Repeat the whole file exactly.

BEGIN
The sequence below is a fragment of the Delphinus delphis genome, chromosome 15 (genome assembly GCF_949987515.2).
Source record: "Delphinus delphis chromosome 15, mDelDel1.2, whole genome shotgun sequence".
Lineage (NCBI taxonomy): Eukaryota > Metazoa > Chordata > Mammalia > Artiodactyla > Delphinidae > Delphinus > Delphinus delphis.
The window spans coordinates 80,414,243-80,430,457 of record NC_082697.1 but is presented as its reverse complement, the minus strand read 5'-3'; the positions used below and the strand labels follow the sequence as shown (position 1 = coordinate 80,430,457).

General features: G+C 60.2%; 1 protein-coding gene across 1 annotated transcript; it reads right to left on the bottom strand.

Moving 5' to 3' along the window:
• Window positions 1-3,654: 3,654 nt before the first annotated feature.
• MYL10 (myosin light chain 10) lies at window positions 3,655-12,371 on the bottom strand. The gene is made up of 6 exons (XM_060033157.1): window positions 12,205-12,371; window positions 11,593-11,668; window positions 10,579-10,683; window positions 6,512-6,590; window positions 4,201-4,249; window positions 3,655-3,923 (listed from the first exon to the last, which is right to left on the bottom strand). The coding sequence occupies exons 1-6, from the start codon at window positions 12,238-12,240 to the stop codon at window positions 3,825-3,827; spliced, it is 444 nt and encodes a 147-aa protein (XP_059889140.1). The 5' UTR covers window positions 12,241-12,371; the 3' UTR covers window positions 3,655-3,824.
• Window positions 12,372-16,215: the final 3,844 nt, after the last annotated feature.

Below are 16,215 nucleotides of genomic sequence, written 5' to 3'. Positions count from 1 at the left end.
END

The sequence below is a fragment of the Delphinus delphis genome, chromosome 15 (genome assembly GCF_949987515.2).
Source record: "Delphinus delphis chromosome 15, mDelDel1.2, whole genome shotgun sequence".
Lineage (NCBI taxonomy): Eukaryota > Metazoa > Chordata > Mammalia > Artiodactyla > Delphinidae > Delphinus > Delphinus delphis.
The window spans coordinates 80,414,243-80,430,457 of record NC_082697.1 but is presented as its reverse complement, the minus strand read 5'-3'; the positions used below and the strand labels follow the sequence as shown (position 1 = coordinate 80,430,457).

General features: G+C 60.2%; 1 protein-coding gene across 1 annotated transcript; it reads right to left on the bottom strand.

Moving 5' to 3' along the window:
• Window positions 1-3,654: 3,654 nt before the first annotated feature.
• MYL10 (myosin light chain 10) lies at window positions 3,655-12,371 on the bottom strand. The gene is made up of 6 exons (XM_060033157.1): window positions 12,205-12,371; window positions 11,593-11,668; window positions 10,579-10,683; window positions 6,512-6,590; window positions 4,201-4,249; window positions 3,655-3,923 (listed from the first exon to the last, which is right to left on the bottom strand). The coding sequence occupies exons 1-6, from the start codon at window positions 12,238-12,240 to the stop codon at window positions 3,825-3,827; spliced, it is 444 nt and encodes a 147-aa protein (XP_059889140.1). The 5' UTR covers window positions 12,241-12,371; the 3' UTR covers window positions 3,655-3,824.
• Window positions 12,372-16,215: the final 3,844 nt, after the last annotated feature.

Below are 16,215 nucleotides of genomic sequence, written 5' to 3'. Positions count from 1 at the left end.